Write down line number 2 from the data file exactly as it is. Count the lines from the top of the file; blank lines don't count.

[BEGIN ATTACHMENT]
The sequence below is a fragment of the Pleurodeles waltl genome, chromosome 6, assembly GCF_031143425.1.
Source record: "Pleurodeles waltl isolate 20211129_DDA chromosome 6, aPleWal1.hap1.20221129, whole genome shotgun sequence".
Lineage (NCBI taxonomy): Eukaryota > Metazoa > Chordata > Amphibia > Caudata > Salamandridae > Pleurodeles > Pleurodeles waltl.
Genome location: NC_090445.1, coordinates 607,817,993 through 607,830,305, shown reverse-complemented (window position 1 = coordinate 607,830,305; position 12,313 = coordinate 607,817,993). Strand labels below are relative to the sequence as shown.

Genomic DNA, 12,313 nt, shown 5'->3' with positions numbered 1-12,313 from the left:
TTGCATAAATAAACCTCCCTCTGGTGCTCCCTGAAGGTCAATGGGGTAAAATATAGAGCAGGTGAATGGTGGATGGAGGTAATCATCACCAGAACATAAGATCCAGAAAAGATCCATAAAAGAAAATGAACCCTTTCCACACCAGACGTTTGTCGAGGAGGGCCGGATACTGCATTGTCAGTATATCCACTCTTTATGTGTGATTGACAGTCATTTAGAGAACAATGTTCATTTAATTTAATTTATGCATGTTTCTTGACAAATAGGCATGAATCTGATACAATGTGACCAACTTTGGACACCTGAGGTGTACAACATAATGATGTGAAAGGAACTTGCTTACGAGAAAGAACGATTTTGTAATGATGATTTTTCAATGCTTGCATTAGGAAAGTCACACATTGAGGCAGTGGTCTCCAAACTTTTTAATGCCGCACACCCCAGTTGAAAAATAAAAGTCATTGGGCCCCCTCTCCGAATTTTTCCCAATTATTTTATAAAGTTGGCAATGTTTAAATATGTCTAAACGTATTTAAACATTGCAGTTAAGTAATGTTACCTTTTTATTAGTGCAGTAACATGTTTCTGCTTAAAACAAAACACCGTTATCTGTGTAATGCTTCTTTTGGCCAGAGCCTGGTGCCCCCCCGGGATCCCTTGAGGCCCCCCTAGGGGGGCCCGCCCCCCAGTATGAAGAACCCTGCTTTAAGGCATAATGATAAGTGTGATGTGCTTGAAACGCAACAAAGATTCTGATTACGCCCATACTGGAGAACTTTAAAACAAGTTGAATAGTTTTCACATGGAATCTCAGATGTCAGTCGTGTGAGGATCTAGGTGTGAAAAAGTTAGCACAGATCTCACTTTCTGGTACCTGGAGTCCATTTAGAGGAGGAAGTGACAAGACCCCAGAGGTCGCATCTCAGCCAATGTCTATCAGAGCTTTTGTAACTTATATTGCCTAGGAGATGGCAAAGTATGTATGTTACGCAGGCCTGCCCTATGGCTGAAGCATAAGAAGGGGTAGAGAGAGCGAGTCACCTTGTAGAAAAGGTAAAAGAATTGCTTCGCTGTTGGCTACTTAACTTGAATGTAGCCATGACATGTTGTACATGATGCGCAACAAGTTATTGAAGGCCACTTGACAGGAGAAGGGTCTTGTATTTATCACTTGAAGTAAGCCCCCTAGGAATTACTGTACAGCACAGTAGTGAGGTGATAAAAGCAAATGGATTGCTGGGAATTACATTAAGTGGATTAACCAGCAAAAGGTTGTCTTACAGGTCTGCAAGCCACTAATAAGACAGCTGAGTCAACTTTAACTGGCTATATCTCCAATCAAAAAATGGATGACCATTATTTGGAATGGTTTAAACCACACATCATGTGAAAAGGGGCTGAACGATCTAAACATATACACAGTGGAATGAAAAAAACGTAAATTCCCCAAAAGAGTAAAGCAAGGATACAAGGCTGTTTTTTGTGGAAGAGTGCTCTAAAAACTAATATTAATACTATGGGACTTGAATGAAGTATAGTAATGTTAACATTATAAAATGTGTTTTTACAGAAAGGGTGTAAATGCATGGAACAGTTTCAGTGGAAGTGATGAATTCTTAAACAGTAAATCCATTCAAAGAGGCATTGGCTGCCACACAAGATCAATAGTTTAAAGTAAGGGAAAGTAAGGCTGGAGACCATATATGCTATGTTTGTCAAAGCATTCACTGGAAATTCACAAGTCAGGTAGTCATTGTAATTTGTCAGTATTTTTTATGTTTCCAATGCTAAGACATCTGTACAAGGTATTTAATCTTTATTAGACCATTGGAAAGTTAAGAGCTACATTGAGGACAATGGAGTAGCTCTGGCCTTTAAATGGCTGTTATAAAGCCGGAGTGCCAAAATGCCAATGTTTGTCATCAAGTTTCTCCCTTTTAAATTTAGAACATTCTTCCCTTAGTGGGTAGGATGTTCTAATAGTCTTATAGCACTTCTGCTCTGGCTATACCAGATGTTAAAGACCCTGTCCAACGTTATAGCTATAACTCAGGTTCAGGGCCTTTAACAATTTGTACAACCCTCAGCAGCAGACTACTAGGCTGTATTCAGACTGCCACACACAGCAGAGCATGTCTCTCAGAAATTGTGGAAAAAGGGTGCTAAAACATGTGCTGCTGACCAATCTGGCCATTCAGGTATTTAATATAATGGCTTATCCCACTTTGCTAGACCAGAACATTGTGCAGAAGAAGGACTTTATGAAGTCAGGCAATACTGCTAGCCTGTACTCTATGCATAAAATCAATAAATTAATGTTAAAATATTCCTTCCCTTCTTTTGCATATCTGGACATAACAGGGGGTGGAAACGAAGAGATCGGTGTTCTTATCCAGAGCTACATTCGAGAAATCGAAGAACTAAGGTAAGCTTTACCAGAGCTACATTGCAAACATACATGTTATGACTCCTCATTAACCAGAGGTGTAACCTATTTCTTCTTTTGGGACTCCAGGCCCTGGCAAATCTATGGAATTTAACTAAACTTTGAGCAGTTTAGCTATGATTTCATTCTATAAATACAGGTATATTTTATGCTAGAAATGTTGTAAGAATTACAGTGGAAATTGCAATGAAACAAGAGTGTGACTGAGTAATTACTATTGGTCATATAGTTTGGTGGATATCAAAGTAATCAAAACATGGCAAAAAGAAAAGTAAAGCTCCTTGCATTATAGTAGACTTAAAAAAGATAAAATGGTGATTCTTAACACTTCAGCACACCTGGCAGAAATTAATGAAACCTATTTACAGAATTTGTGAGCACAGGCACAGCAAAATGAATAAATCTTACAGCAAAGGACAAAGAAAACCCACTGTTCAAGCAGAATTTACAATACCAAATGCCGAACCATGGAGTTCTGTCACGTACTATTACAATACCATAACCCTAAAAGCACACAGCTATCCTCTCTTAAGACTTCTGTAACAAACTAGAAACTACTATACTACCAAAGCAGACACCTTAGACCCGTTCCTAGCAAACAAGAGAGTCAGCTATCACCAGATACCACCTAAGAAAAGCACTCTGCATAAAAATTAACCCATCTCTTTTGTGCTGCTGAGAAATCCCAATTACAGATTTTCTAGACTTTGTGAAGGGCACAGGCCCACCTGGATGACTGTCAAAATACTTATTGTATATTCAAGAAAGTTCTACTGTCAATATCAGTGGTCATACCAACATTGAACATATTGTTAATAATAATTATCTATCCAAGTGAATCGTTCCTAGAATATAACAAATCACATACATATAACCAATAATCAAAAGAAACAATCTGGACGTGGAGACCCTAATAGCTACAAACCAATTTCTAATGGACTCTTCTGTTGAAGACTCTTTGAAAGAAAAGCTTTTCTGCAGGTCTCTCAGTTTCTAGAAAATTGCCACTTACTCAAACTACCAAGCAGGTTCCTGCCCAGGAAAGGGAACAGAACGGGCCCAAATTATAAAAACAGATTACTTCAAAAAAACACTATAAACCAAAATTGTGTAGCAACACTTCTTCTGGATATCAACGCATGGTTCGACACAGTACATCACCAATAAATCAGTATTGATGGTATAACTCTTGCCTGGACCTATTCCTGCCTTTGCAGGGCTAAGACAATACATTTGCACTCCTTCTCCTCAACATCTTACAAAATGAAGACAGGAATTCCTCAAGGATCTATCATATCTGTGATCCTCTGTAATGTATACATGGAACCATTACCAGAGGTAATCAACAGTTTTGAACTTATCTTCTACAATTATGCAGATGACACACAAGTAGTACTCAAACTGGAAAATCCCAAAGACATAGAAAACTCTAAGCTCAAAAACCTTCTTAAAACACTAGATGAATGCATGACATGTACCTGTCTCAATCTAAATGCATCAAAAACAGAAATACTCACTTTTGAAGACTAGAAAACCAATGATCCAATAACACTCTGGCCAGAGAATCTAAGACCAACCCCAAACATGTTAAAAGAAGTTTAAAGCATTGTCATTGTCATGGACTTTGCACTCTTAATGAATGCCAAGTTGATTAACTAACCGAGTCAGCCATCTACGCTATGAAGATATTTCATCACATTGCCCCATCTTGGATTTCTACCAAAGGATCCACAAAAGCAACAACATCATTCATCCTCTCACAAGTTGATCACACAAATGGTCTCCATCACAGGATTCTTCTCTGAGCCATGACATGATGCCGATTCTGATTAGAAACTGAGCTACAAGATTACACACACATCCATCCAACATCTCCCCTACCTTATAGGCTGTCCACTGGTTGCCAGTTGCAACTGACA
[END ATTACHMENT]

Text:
Source record: "Pleurodeles waltl isolate 20211129_DDA chromosome 6, aPleWal1.hap1.20221129, whole genome shotgun sequence".